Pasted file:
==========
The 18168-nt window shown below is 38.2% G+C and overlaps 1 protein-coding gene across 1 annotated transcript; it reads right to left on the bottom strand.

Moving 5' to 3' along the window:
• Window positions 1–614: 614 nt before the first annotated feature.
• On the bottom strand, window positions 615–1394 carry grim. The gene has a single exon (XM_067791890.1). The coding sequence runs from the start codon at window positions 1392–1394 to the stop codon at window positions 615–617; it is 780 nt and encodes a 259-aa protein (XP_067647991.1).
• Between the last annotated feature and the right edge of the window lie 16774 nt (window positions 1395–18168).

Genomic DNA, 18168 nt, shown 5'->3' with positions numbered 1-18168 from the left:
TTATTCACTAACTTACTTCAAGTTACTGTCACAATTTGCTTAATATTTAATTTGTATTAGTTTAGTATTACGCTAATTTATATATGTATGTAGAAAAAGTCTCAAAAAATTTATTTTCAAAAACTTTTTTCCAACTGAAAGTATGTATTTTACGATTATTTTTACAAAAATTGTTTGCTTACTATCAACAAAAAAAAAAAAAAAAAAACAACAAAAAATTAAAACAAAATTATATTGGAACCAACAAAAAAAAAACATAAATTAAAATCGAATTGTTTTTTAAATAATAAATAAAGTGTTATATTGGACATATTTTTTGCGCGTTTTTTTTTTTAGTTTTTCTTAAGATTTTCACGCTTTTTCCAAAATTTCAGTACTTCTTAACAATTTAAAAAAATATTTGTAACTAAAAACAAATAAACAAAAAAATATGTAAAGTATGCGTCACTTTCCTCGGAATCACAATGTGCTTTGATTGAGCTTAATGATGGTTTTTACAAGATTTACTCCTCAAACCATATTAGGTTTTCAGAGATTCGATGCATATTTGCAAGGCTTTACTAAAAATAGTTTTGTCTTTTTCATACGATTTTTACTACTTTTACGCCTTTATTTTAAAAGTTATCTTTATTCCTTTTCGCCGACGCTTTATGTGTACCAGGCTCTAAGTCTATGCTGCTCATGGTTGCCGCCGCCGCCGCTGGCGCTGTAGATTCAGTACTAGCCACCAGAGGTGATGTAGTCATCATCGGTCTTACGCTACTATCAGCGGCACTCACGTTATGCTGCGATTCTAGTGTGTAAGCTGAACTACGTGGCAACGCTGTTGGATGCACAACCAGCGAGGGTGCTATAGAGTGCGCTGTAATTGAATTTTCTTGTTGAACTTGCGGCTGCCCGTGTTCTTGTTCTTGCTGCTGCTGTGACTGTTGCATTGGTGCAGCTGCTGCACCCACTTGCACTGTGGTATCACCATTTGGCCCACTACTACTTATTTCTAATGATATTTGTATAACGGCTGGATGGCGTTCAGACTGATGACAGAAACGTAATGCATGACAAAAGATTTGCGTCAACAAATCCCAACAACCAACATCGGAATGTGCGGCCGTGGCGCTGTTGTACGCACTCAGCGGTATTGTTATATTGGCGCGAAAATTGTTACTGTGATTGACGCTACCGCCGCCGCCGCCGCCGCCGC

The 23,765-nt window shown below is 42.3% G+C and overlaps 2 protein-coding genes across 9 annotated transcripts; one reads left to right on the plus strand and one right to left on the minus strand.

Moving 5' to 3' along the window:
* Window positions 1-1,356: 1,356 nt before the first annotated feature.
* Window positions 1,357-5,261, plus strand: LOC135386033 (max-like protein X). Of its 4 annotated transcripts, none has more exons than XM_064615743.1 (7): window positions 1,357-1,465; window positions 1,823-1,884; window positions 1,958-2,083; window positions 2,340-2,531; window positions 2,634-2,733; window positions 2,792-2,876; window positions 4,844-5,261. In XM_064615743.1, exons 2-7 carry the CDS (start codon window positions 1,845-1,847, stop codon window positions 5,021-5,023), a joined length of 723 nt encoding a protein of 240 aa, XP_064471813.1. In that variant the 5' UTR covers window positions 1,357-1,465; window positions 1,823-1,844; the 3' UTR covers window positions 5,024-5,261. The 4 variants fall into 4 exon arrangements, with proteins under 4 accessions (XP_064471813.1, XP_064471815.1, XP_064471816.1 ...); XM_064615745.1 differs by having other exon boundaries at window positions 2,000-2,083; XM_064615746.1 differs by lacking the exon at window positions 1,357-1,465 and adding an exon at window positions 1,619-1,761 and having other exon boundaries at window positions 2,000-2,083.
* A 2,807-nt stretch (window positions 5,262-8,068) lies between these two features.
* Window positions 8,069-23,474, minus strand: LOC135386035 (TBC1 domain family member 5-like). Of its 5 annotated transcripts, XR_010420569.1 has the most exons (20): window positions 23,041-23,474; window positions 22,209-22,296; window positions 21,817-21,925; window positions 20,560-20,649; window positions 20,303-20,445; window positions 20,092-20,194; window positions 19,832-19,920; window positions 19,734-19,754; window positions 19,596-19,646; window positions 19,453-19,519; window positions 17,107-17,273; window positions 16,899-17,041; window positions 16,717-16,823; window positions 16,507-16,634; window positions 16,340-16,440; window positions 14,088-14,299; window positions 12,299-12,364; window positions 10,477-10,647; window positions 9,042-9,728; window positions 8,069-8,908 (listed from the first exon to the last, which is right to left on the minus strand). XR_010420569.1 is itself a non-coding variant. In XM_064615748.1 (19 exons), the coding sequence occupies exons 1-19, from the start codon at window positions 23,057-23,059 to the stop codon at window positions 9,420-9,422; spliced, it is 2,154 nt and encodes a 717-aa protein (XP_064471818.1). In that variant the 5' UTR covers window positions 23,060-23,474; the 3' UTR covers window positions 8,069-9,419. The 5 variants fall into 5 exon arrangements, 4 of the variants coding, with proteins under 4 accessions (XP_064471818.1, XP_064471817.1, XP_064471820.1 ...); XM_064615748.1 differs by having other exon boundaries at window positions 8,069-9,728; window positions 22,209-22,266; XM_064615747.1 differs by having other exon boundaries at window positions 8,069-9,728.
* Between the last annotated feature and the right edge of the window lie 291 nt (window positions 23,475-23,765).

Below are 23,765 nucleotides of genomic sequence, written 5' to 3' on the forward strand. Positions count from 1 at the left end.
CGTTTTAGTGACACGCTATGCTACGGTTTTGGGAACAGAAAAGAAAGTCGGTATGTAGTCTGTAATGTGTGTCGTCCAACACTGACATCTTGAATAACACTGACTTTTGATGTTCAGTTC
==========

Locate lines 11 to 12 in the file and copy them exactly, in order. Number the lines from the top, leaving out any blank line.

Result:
* Window positions 1,357-5,261, plus strand: LOC135386033 (max-like protein X). Of its 4 annotated transcripts, none has more exons than XM_064615743.1 (7): window positions 1,357-1,465; window positions 1,823-1,884; window positions 1,958-2,083; window positions 2,340-2,531; window positions 2,634-2,733; window positions 2,792-2,876; window positions 4,844-5,261. In XM_064615743.1, exons 2-7 carry the CDS (start codon window positions 1,845-1,847, stop codon window positions 5,021-5,023), a joined length of 723 nt encoding a protein of 240 aa, XP_064471813.1. In that variant the 5' UTR covers window positions 1,357-1,465; window positions 1,823-1,844; the 3' UTR covers window positions 5,024-5,261. The 4 variants fall into 4 exon arrangements, with proteins under 4 accessions (XP_064471813.1, XP_064471815.1, XP_064471816.1 ...); XM_064615745.1 differs by having other exon boundaries at window positions 2,000-2,083; XM_064615746.1 differs by lacking the exon at window positions 1,357-1,465 and adding an exon at window positions 1,619-1,761 and having other exon boundaries at window positions 2,000-2,083.
* A 2,807-nt stretch (window positions 5,262-8,068) lies between these two features.